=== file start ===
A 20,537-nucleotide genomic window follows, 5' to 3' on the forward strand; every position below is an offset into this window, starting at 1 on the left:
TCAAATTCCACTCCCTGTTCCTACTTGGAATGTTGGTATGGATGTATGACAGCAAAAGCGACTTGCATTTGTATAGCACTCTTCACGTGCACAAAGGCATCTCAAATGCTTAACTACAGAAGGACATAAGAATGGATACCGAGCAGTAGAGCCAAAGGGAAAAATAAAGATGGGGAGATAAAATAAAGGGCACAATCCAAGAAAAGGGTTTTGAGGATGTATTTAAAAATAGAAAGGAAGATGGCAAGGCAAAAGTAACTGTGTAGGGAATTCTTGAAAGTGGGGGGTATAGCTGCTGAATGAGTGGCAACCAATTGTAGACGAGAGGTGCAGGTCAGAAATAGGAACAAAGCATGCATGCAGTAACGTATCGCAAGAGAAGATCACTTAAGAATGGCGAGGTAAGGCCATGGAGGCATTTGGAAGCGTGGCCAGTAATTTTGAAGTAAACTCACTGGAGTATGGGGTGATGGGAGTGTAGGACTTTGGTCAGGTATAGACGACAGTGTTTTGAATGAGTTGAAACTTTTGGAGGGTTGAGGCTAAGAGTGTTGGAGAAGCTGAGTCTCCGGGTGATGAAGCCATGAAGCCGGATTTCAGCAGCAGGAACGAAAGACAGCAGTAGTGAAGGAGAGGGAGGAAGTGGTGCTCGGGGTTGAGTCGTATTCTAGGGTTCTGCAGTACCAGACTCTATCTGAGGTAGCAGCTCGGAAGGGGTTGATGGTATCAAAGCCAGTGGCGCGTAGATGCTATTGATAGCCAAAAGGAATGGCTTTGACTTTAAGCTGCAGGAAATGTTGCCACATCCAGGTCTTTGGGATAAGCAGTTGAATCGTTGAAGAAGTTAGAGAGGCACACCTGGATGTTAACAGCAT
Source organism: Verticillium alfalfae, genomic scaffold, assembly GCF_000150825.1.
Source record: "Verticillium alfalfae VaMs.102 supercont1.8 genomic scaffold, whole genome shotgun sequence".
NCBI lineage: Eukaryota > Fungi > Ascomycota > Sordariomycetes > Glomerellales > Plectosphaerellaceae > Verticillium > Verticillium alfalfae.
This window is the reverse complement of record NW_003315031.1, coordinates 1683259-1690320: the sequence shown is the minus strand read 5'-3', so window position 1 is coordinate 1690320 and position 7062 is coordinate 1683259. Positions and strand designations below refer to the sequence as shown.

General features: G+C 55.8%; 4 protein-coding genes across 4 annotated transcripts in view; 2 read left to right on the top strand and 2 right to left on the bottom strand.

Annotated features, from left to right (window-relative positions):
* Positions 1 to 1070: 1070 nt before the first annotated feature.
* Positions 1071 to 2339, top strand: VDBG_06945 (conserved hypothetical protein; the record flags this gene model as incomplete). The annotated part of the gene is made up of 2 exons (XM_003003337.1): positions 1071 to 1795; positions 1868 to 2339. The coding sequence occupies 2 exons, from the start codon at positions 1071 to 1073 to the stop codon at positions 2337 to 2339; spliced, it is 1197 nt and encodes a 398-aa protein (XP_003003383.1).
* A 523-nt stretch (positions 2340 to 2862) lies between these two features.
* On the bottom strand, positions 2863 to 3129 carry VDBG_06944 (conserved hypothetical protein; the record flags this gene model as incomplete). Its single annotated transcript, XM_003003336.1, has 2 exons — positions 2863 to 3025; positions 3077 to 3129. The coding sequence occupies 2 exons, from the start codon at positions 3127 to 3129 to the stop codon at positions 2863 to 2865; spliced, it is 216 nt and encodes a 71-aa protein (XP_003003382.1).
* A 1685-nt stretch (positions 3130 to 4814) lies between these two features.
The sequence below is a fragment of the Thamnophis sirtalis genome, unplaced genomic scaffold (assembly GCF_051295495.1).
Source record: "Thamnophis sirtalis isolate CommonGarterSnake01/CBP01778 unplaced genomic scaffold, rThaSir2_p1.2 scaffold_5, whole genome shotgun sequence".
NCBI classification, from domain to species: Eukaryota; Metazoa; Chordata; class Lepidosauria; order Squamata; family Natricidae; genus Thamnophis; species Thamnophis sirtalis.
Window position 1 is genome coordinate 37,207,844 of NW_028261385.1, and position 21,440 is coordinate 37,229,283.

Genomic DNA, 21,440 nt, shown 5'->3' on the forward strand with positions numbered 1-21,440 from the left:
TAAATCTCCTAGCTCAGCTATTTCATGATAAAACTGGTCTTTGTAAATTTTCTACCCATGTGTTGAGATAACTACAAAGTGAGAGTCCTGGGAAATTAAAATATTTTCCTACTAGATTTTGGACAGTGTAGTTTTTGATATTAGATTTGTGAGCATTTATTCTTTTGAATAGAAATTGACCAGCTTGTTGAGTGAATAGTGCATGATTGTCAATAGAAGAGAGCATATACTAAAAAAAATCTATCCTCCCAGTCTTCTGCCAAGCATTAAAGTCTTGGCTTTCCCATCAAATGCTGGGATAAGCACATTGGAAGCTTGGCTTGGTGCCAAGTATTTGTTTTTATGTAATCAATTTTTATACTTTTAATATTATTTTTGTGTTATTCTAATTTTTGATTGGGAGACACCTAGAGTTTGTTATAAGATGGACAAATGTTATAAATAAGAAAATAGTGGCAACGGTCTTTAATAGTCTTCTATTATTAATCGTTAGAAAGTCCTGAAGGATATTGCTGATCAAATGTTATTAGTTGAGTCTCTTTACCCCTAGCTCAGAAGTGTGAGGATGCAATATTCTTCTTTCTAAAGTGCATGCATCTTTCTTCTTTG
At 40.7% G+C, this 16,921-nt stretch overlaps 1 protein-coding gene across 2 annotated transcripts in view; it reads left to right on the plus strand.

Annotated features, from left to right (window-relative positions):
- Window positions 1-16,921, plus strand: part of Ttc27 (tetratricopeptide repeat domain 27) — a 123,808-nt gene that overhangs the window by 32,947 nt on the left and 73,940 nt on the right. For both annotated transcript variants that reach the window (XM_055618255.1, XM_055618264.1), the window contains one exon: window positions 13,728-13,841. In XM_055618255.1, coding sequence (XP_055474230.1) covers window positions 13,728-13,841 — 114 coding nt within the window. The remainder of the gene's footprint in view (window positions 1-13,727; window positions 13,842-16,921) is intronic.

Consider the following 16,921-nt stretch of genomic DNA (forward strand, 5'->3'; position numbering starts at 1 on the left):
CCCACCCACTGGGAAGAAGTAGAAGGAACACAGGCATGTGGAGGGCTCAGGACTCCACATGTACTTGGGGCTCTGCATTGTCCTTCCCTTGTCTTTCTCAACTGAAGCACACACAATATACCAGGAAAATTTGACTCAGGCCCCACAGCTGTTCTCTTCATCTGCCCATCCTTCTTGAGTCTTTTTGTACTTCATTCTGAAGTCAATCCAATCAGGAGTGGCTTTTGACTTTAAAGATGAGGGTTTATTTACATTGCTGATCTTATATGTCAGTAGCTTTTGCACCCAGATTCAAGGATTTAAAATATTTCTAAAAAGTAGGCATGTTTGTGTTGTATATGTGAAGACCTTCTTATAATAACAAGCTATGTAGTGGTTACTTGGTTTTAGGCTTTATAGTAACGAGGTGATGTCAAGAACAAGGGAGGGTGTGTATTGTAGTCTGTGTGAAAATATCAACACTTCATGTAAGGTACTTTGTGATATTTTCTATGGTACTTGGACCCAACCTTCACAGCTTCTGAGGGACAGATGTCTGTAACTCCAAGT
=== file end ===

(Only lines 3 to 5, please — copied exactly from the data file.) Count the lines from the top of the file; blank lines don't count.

Source organism: Verticillium alfalfae, genomic scaffold, assembly GCF_000150825.1.
Source record: "Verticillium alfalfae VaMs.102 supercont1.8 genomic scaffold, whole genome shotgun sequence".
NCBI lineage: Eukaryota > Fungi > Ascomycota > Sordariomycetes > Glomerellales > Plectosphaerellaceae > Verticillium > Verticillium alfalfae.